“The power of story retelling,” from The Tutor

“The effects of storytelling and story reading on the oral language complexity and story comprehension of young children,” from Early Childhood Education Journal

“Comparison of the effectiveness and efficiency of oral and written retellings and passage review as strategies for comprehending text,” from  Psychology in the Schools

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Download: Graphic organizers to help kids with writing

About the author.

Shannon Kelley, MAT is a PhD student in educational psychology. She previously taught secondary English and special education.

Reviewed by

1st grade retelling worksheet

Allison Posey, MEd, CAST, Inc. is a curriculum and design specialist at CAST.

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Retelling 1st Grade

Displaying top 8 worksheets found for - Retelling 1st Grade .

Some of the worksheets for this concept are 1st grade work bundle, First grade basic skills, Reading comprehension work and kids fable, Rainbow fish story retelling grade 1 activities, We are important, A fantasy story, First g pre screenin g, First grade reading literature question stems.

Found worksheet you are looking for? To download/print, click on pop-out icon or print icon to worksheet to print or download. Worksheet will open in a new window. You can & download or print using the browser document reader options.

1. 1st Grade Worksheet Bundle

2. first grade basic skills, 3. reading comprehension worksheet and kid's fable, 4. rainbow fish story retelling grade 1 activities, 5. we are important, 6. a fantasy story, 7. first g pre -screenin g, 8. first grade reading literature question stems.


Reading & Math for K-5


Reading Comprehension Workbooks for Grade 1

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Grade 1 Children's Stories and Reading Worksheets

Stories with reading comprehension exercises.

Each passage or poem is followed by questions.  Questions for grade 1 students are focused on recalling information directly from the text. These worksheets are pdf files and can be printed.

1st grade retelling worksheet

Blanket Adventures     295 words

A Visit to the Water Park     117 words

The New Bicycle     67 words

At the Zoo     Poem, 64 words

Penny's Pet Problem     250 words

A Cold Bear     50 words

A Puzzle a Day     103 words

The Thunderstorm     76 words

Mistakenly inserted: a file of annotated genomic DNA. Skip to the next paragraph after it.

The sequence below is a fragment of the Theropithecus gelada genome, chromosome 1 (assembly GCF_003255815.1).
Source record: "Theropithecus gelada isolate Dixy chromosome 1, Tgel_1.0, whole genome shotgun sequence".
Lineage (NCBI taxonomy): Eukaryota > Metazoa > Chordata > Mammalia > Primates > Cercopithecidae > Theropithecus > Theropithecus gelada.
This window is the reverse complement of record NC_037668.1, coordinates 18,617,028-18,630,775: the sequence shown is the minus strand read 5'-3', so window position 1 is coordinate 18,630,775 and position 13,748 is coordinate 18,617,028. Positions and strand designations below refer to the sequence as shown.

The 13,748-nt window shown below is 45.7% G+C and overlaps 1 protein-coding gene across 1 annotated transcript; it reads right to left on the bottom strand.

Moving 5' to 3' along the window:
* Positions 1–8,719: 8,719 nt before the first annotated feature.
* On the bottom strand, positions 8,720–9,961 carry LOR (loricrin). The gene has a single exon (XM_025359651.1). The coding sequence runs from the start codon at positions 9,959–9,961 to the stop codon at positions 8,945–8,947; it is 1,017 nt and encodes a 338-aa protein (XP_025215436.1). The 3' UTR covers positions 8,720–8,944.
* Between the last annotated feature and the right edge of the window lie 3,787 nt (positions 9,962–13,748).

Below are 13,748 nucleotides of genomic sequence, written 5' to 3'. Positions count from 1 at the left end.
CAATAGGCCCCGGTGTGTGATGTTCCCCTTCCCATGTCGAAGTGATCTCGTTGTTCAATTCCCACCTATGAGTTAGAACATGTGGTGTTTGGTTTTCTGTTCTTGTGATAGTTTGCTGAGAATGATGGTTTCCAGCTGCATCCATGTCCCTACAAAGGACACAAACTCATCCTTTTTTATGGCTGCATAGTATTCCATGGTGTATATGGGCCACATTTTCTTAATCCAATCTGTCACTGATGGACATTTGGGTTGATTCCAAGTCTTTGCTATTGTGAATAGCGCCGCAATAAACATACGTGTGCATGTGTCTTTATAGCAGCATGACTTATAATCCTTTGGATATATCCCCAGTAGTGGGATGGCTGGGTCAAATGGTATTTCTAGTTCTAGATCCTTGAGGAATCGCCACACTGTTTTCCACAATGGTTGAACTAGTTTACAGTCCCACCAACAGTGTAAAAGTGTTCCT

Dessert Time!     70 words

Kitten's Choice     130 words

Mule's Thoughts     Poem, 40 words

Making Cookies     100 words

Monster Learns Rules     180 words

Summer Nights     120 words

The Puppy and the Kitten     81 words

The Boat Parade     85 words

Peanuts and Popcorn     101 words

Shoveling Snow     94 words

Homework or Video Games     88 words

In Search of Courage     280 words  


A Colorful History     285 words

Apples     100 words

The Sand Cat     225 words

How to Tie Your Shoes     104 words

All About Bears     100 words

Sun, Stars and Moon     120 words

We are Important     70 words

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  1. Retelling A Story Worksheet Pdf

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  3. Simple retell worksheet with dotted first, next, then, last. Can work with any story or literacy

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  4. 20 Retell Worksheet First Grade

    1st grade retelling worksheet

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  1. Retelling 1st Grade Teaching Resources

    RL.1.2 First Grade: Retell Stories by Like A Mother 4.9 (136) $3.00 PDF This packet was made to teach the first grade standard RL.1.2. This packet focuses on having students retell using key details from the story. Students read short passages and then retell the characters, setting, and what happened in the beginning, middle, and end.

  2. Literacy Strategy: How to Teach Retelling

    English Language Arts Worksheets and Study Guides First Grade. Story Retell Study Guide Story Retell Worksheet/Answer key Story Retell Worksheet/Answer key Story Retell Worksheet/Answer key Story Retell The resources above cover the following skills: Reading Standards for Literature Key Ideas and Details

  3. Retelling 1st Grade Worksheets

    1. 1st Grade Worksheet Bundle 2. First Grade Basic Skills 3. Reading Comprehension Worksheet and Kid's Fable 4. Rainbow Fish Story Retelling Grade 1 Activities 5. We Are Important 6. A fantasy story 7. First G Pre -screenin G 8. First Grade Reading Literature Question Stems

  4. Grade 1 Children's Stories and Reading Worksheets

    Children's Stories and Reading Worksheets. Short stories followed by reading comprehension questions at approximately a grade 1 level. Texts are both fiction and non-fiction and range between 50-120 words long. Reading comprehension questions focus on recalling information directly from the text. Free reading comp